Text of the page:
MASTA Travel Health Alert- 29th September 2016
The Pan-American Health Organisation (PAHO) and the WHO have announced that the Americas have become the first region of the world to be declared free of measles. The last local measles outbreak was reported in Venezuela in 2002 although imported cases are still seen into the region. Be aware that some countries request documented proof of prior measles vaccination for certain visas in order to protect their measles-free status.
675 cases of measles have been recorded, Jan-Sept 16. This is a large increase on the 7 cases confirmed during 2015.
Measles is a viral infection which causes a red blotchy rash and occasionally more serious disease. 2 doses of the MMR vaccine are recommended to provide protection against the disease. The travel consultation is good opportunity to ensure 9
20 cases of anthrax have been reported from Rajshahi (W), Sept 16. Media sources report continuing outbreaks, with over 100 cases from several districts of Sirajganj province(C), May-Aug 16. Cases are being attributed to the eating of infected meat.
Anthrax is a bacterial infection which can affect the skin, lungs and gastro-intestinal tract. It is generally transmitted via infected livestock. Travellers should ensure that all meat is well cooked and from a safe source.
A total of 90 cases of Crimean-Congo haemorrhagic fever have been reported, with most from Balochistan and Karachi, Jan-Sept 16. Cases have been also been recorded in Punjab (N), Khyber Pakhtunkhwa, Islamabad and Jammu/Kashmir.
Crimean-Congo haemorrhagic fever is an unpleasant viral disease which is fatal in 20-35% of cases. It is usually transmitted by infected tick bites or direct contact with the blood of infected individuals. Take steps to avoid tick bites by covering exposed skin and using an effective repellent.
Media sources have reported an increased incidence of hand, foot and mouth disease (HFMD).
HFMD is a viral infection which usually affects young children and causes fever, mouth ulcers and blisters on hands and feet. It is transmitted by person to person contact. The majority of cases are mild but serious complications are occasionally reported.
The Saudi Ministry of Health continue to report additional cases of Middle East respiratory syndrome coronavirus (MERS-CoV), Sept 16. 1,456 cases (610 deaths) have been reported since 2012.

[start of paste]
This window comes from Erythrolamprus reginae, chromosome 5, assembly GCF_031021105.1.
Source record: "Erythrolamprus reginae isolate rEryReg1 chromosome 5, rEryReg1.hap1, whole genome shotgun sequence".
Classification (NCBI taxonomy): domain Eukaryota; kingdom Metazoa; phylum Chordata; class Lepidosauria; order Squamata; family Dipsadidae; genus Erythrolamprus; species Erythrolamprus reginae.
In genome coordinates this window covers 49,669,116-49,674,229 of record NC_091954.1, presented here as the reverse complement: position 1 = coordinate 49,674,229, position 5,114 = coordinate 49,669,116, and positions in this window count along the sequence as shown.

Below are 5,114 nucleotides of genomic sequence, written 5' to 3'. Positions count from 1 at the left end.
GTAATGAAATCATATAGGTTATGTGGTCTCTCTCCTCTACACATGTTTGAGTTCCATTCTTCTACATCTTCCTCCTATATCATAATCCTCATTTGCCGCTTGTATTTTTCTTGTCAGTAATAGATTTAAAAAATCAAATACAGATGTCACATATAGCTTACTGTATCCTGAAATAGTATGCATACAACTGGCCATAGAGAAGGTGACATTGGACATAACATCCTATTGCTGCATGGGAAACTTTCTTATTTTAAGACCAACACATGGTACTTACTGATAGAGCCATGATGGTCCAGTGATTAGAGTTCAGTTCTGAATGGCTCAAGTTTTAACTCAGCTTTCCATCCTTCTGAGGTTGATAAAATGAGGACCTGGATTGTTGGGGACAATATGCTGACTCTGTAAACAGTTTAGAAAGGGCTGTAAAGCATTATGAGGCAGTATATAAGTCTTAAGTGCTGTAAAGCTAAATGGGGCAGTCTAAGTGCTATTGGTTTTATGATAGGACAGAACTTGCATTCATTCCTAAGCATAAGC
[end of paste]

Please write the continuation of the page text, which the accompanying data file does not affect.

MERS-CoV is a viral infection which affects the respiratory system and can be fatal. Human to human transmission has been reported including amongst healthcare workers. There is some evidence that camels may also transmit the disease. Travellers returning from the Middle East who develop a significant respiratory illness with fever and cough should seek medical advice. There are no travel restrictions.
Central African Republic
Health authorities report an outbreak of monkeypox in Basse-Kotto prefecture (S) affecting 14 people, Sept 16. Mbomou (S), suffered a similar outbreak in Jan 16.
Monkeypox is a viral infection which causes a rash similar to chickenpox. It only occurs in rural areas in central/west Africa. Monkeypox can affect all ages but is most common in children. Infection is transmitted by direct contact with primates, squirrels or other infected humans.
Afghanistan is one of the few countries still reporting polio cases. 9 cases have been reported from Paktika, Kabul, Kandahar, Kunar & Helmand Provinces, Mar-Aug 16. 19 cases were reported in 2015. Most were from the Eastern Region close to the Pakistan border. May 2014: International Health Regulations have come into force requiring certification of polio vaccination within the 12 months prior to departing Afghanistan for residents and travellers staying >4wks.
Polio is a viral infection which can sometimes cause long term paralysis. It is usually spread by contaminated food and water in areas with poor sanitation. Polio has been successfully eliminated from many countries. Vaccination is part of the standard UK immunisation schedule and boosters are given in combination with tetanus and diphtheria.